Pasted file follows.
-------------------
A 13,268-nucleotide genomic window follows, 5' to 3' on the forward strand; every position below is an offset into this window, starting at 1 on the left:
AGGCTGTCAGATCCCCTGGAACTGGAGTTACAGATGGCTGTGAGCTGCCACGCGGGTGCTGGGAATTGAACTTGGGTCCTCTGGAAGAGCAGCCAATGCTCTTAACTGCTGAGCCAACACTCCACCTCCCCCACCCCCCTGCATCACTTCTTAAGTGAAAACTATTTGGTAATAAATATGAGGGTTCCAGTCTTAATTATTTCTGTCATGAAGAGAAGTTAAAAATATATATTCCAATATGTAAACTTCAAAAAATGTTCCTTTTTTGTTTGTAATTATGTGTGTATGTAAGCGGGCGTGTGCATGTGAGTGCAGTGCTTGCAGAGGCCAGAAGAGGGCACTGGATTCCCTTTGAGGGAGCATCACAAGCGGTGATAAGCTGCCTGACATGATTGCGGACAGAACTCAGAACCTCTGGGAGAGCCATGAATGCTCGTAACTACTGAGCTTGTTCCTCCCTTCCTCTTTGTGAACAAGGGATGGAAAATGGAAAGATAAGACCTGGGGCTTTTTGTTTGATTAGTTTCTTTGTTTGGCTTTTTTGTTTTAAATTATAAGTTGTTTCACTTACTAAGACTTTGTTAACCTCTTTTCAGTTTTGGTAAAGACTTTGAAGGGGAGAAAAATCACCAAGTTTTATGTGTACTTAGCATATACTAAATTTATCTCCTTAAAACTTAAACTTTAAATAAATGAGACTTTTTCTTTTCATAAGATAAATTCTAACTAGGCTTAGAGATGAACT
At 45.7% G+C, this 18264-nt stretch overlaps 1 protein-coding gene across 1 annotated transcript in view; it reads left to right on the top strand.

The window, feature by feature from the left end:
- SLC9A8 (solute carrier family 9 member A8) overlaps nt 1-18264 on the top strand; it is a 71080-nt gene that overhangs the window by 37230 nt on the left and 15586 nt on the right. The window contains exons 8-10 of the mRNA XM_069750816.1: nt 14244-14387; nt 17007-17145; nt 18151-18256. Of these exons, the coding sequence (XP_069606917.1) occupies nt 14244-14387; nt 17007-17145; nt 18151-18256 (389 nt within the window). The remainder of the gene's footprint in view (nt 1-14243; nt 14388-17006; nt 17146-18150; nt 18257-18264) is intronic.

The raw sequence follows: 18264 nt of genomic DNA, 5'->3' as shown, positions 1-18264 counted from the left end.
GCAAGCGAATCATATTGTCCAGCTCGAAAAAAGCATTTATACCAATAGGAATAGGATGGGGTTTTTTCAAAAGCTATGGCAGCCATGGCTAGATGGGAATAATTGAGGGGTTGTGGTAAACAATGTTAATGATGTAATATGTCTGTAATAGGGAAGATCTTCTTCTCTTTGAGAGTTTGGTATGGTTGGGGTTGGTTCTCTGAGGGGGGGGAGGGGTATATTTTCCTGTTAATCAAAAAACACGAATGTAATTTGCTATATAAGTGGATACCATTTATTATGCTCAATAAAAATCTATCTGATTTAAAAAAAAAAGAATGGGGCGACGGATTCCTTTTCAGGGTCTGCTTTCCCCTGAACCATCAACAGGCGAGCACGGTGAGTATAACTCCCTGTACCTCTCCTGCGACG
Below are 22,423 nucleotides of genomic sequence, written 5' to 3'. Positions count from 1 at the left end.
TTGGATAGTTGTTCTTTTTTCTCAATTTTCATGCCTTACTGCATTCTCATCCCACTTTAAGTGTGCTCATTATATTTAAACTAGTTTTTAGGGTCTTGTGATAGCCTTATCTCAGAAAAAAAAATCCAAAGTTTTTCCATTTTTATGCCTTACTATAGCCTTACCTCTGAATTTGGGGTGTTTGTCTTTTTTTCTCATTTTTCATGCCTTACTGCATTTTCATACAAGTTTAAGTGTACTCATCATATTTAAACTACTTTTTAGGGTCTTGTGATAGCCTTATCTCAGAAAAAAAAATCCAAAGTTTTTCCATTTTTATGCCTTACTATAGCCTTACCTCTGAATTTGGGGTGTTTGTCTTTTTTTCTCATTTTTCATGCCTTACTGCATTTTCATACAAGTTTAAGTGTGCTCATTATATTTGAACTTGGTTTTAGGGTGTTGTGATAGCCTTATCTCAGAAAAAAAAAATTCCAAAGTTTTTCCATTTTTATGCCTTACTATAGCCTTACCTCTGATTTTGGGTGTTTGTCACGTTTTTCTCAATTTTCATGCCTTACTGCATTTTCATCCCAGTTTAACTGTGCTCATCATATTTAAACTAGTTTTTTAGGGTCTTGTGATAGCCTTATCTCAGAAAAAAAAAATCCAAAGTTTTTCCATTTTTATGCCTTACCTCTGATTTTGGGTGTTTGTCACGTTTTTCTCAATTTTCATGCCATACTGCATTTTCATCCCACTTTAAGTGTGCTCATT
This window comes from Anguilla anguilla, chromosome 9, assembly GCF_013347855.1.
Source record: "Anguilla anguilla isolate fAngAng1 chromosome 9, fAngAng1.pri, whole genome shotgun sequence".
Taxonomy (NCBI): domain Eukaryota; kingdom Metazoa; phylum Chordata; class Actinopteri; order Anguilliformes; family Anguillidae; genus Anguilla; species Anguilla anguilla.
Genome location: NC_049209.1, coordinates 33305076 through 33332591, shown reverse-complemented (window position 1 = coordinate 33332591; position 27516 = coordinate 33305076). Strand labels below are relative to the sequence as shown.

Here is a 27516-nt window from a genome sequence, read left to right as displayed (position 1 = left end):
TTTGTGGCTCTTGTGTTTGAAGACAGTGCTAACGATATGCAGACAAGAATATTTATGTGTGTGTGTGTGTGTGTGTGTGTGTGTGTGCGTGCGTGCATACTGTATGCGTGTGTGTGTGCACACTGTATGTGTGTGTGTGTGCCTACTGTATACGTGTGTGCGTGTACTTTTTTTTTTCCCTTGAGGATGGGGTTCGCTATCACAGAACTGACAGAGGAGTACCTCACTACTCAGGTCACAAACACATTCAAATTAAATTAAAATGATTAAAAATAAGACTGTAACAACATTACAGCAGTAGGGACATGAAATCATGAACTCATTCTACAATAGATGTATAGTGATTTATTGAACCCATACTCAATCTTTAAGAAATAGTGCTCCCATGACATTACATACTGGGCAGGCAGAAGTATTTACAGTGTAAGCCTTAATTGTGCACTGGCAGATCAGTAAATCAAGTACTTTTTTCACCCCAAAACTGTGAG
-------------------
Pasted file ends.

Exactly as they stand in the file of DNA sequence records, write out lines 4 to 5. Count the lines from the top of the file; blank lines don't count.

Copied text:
The window, feature by feature from the left end:
- SLC9A8 (solute carrier family 9 member A8) overlaps nt 1-18264 on the top strand; it is a 71080-nt gene that overhangs the window by 37230 nt on the left and 15586 nt on the right. The window contains exons 8-10 of the mRNA XM_069750816.1: nt 14244-14387; nt 17007-17145; nt 18151-18256. Of these exons, the coding sequence (XP_069606917.1) occupies nt 14244-14387; nt 17007-17145; nt 18151-18256 (389 nt within the window). The remainder of the gene's footprint in view (nt 1-14243; nt 14388-17006; nt 17146-18150; nt 18257-18264) is intronic.